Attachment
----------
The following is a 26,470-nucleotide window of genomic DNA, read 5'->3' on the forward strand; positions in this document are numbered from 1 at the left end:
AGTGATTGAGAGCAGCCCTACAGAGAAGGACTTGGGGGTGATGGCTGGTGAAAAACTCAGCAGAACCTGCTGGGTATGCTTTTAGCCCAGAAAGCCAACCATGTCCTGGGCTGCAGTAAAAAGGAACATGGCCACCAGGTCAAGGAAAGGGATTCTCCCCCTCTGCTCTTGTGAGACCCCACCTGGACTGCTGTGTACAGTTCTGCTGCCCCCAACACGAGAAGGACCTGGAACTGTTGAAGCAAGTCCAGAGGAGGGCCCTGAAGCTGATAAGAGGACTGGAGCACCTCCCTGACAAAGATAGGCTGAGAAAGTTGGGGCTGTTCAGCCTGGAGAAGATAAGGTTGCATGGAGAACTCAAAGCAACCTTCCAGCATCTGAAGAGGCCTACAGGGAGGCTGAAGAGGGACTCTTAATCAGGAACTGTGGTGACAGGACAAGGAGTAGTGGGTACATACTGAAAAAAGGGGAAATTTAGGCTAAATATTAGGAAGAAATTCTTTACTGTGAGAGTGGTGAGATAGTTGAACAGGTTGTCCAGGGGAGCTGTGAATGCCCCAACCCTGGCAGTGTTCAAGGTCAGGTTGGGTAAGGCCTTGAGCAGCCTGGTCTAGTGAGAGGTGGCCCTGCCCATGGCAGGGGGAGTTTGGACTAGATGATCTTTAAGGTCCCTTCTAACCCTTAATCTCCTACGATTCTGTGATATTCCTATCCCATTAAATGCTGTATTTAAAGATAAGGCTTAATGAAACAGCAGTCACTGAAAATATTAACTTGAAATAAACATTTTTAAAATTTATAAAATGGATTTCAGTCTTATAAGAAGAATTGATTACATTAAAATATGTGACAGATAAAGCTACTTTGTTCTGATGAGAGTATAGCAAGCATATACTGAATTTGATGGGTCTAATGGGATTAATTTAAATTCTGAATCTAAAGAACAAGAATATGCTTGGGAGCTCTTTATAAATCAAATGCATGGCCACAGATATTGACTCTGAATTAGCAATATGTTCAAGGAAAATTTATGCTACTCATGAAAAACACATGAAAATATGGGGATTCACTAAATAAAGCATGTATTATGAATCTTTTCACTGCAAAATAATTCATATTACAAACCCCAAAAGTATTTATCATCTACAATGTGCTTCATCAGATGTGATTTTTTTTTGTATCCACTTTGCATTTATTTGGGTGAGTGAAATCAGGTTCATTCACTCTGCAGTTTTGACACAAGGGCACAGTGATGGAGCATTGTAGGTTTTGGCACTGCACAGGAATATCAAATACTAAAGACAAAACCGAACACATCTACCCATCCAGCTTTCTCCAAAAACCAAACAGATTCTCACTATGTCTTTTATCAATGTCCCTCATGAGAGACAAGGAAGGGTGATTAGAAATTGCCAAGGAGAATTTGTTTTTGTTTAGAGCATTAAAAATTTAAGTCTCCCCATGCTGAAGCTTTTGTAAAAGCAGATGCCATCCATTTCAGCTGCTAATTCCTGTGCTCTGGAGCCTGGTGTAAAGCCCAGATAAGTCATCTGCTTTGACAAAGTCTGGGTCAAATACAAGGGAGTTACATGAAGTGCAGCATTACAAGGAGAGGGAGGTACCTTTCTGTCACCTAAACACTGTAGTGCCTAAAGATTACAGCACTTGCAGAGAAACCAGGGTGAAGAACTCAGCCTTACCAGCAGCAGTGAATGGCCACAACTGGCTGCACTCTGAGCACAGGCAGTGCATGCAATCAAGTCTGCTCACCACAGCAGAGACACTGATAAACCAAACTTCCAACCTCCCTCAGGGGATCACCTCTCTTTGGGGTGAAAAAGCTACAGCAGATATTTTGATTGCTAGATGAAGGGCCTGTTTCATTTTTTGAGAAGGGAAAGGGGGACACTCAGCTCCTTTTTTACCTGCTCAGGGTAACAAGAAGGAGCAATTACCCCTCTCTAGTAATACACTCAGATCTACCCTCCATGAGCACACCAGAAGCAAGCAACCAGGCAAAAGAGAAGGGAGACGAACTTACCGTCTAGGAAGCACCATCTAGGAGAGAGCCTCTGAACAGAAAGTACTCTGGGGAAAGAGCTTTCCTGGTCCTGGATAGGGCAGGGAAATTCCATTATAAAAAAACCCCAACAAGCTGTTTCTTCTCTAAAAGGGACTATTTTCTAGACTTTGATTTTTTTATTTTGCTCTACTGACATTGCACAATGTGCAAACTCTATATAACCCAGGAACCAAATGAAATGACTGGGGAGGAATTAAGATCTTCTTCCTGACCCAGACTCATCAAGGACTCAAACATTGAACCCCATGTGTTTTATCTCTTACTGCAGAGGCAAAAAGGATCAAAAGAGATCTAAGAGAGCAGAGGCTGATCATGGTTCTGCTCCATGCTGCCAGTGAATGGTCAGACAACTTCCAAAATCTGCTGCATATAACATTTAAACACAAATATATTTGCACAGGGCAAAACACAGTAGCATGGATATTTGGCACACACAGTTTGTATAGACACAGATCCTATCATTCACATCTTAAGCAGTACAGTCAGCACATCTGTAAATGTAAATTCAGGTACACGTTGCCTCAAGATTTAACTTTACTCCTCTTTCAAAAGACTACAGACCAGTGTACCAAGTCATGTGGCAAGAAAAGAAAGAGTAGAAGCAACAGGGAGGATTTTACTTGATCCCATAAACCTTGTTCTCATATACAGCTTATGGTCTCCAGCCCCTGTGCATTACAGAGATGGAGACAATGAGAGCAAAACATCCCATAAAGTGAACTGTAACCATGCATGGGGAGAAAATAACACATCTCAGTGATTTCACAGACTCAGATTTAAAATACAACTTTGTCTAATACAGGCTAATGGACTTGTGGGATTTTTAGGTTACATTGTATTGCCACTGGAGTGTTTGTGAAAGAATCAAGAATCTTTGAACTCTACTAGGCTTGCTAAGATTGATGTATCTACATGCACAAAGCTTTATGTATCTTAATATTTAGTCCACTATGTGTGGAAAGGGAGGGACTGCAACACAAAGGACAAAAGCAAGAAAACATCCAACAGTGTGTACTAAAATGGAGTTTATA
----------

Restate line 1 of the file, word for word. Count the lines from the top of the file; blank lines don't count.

The following is a 26,470-nucleotide window of genomic DNA, read 5'->3' on the forward strand; positions in this document are numbered from 1 at the left end: